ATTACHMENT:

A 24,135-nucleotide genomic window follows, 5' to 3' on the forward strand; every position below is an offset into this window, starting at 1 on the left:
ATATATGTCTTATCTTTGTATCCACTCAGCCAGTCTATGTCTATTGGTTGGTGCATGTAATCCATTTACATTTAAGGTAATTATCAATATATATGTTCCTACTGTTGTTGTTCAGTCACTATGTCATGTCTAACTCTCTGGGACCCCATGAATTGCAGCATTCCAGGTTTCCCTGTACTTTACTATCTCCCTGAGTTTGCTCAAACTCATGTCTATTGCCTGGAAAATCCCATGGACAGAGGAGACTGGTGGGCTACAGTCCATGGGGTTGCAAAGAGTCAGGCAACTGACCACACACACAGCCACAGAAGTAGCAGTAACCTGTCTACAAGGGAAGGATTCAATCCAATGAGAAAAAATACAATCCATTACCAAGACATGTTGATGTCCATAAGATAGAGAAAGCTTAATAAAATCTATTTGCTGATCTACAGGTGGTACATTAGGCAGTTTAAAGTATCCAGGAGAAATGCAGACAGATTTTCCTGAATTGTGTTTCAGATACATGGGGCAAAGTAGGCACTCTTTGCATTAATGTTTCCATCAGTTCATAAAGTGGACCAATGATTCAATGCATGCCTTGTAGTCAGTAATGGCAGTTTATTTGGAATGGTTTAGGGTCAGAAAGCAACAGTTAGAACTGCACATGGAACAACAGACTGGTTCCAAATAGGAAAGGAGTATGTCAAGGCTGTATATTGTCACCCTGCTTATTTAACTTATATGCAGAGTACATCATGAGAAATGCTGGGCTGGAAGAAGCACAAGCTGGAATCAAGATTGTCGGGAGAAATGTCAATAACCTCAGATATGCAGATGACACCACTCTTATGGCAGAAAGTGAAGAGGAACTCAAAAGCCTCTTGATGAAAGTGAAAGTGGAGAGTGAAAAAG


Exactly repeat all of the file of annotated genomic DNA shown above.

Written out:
A 24,135-nucleotide genomic window follows, 5' to 3' on the forward strand; every position below is an offset into this window, starting at 1 on the left:
ATATATGTCTTATCTTTGTATCCACTCAGCCAGTCTATGTCTATTGGTTGGTGCATGTAATCCATTTACATTTAAGGTAATTATCAATATATATGTTCCTACTGTTGTTGTTCAGTCACTATGTCATGTCTAACTCTCTGGGACCCCATGAATTGCAGCATTCCAGGTTTCCCTGTACTTTACTATCTCCCTGAGTTTGCTCAAACTCATGTCTATTGCCTGGAAAATCCCATGGACAGAGGAGACTGGTGGGCTACAGTCCATGGGGTTGCAAAGAGTCAGGCAACTGACCACACACACAGCCACAGAAGTAGCAGTAACCTGTCTACAAGGGAAGGATTCAATCCAATGAGAAAAAATACAATCCATTACCAAGACATGTTGATGTCCATAAGATAGAGAAAGCTTAATAAAATCTATTTGCTGATCTACAGGTGGTACATTAGGCAGTTTAAAGTATCCAGGAGAAATGCAGACAGATTTTCCTGAATTGTGTTTCAGATACATGGGGCAAAGTAGGCACTCTTTGCATTAATGTTTCCATCAGTTCATAAAGTGGACCAATGATTCAATGCATGCCTTGTAGTCAGTAATGGCAGTTTATTTGGAATGGTTTAGGGTCAGAAAGCAACAGTTAGAACTGCACATGGAACAACAGACTGGTTCCAAATAGGAAAGGAGTATGTCAAGGCTGTATATTGTCACCCTGCTTATTTAACTTATATGCAGAGTACATCATGAGAAATGCTGGGCTGGAAGAAGCACAAGCTGGAATCAAGATTGTCGGGAGAAATGTCAATAACCTCAGATATGCAGATGACACCACTCTTATGGCAGAAAGTGAAGAGGAACTCAAAAGCCTCTTGATGAAAGTGAAAGTGGAGAGTGAAAAAG